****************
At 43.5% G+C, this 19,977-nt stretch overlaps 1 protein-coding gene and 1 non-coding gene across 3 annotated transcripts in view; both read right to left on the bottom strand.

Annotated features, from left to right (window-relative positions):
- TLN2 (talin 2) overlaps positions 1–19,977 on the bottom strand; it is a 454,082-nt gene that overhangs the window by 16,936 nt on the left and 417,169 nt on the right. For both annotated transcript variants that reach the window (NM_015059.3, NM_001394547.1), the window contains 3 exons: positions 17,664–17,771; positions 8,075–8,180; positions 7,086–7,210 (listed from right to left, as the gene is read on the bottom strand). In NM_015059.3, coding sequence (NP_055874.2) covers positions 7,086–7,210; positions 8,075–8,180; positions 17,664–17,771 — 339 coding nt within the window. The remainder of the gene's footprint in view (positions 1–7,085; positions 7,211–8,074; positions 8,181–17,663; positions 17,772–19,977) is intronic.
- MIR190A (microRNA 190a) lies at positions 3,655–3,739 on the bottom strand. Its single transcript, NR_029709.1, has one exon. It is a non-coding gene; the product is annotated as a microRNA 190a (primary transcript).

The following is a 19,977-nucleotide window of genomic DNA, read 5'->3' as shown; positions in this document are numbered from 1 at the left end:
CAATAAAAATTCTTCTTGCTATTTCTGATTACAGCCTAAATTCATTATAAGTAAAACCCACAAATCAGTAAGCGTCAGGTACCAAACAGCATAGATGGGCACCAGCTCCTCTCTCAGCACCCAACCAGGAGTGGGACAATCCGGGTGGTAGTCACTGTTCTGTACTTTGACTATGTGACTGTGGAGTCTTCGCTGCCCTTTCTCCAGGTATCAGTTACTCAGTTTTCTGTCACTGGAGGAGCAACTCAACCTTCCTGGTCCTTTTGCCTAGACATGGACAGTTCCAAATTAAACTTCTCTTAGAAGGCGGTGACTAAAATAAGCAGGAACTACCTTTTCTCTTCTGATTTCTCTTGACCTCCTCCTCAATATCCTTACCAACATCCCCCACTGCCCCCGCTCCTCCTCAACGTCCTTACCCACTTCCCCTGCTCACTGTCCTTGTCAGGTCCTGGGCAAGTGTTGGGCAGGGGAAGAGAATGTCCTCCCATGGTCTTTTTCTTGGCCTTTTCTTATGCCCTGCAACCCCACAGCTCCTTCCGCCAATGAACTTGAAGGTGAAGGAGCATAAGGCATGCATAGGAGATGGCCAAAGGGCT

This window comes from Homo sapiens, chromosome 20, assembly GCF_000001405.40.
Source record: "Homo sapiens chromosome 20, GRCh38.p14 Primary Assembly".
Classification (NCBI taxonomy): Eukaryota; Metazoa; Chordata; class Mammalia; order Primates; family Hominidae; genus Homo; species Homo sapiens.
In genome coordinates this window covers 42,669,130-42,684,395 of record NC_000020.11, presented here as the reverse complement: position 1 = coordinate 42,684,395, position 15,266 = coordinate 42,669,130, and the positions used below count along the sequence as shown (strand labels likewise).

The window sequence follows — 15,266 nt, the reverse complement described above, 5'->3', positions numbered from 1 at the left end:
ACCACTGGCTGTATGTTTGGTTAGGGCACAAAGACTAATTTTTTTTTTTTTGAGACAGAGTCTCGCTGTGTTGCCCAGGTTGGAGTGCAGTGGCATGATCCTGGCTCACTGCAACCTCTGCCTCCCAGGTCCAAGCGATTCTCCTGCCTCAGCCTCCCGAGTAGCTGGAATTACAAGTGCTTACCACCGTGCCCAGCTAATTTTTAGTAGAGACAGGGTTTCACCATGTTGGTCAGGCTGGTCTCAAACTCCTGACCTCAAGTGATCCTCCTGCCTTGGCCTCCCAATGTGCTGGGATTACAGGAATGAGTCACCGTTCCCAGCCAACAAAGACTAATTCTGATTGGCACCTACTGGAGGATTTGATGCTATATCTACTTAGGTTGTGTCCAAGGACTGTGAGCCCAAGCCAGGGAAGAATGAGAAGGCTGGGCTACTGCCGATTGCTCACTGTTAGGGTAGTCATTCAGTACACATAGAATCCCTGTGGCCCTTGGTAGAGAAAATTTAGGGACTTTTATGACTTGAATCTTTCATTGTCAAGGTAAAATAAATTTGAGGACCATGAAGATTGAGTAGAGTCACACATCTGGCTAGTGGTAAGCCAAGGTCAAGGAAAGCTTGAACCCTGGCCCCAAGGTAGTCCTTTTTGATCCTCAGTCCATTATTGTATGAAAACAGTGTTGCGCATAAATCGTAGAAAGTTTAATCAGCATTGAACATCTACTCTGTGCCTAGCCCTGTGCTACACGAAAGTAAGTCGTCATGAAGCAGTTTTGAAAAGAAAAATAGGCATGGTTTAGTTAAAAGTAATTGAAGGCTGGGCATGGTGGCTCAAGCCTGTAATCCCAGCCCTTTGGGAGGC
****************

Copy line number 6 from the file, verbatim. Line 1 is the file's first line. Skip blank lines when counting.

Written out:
CAATAAAAATTCTTCTTGCTATTTCTGATTACAGCCTAAATTCATTATAAGTAAAACCCACAAATCAGTAAGCGTCAGGTACCAAACAGCATAGATGGGCACCAGCTCCTCTCTCAGCACCCAACCAGGAGTGGGACAATCCGGGTGGTAGTCACTGTTCTGTACTTTGACTATGTGACTGTGGAGTCTTCGCTGCCCTTTCTCCAGGTATCAGTTACTCAGTTTTCTGTCACTGGAGGAGCAACTCAACCTTCCTGGTCCTTTTGCCTAGACATGGACAGTTCCAAATTAAACTTCTCTTAGAAGGCGGTGACTAAAATAAGCAGGAACTACCTTTTCTCTTCTGATTTCTCTTGACCTCCTCCTCAATATCCTTACCAACATCCCCCACTGCCCCCGCTCCTCCTCAACGTCCTTACCCACTTCCCCTGCTCACTGTCCTTGTCAGGTCCTGGGCAAGTGTTGGGCAGGGGAAGAGAATGTCCTCCCATGGTCTTTTTCTTGGCCTTTTCTTATGCCCTGCAACCCCACAGCTCCTTCCGCCAATGAACTTGAAGGTGAAGGAGCATAAGGCATGCATAGGAGATGGCCAAAGGGCT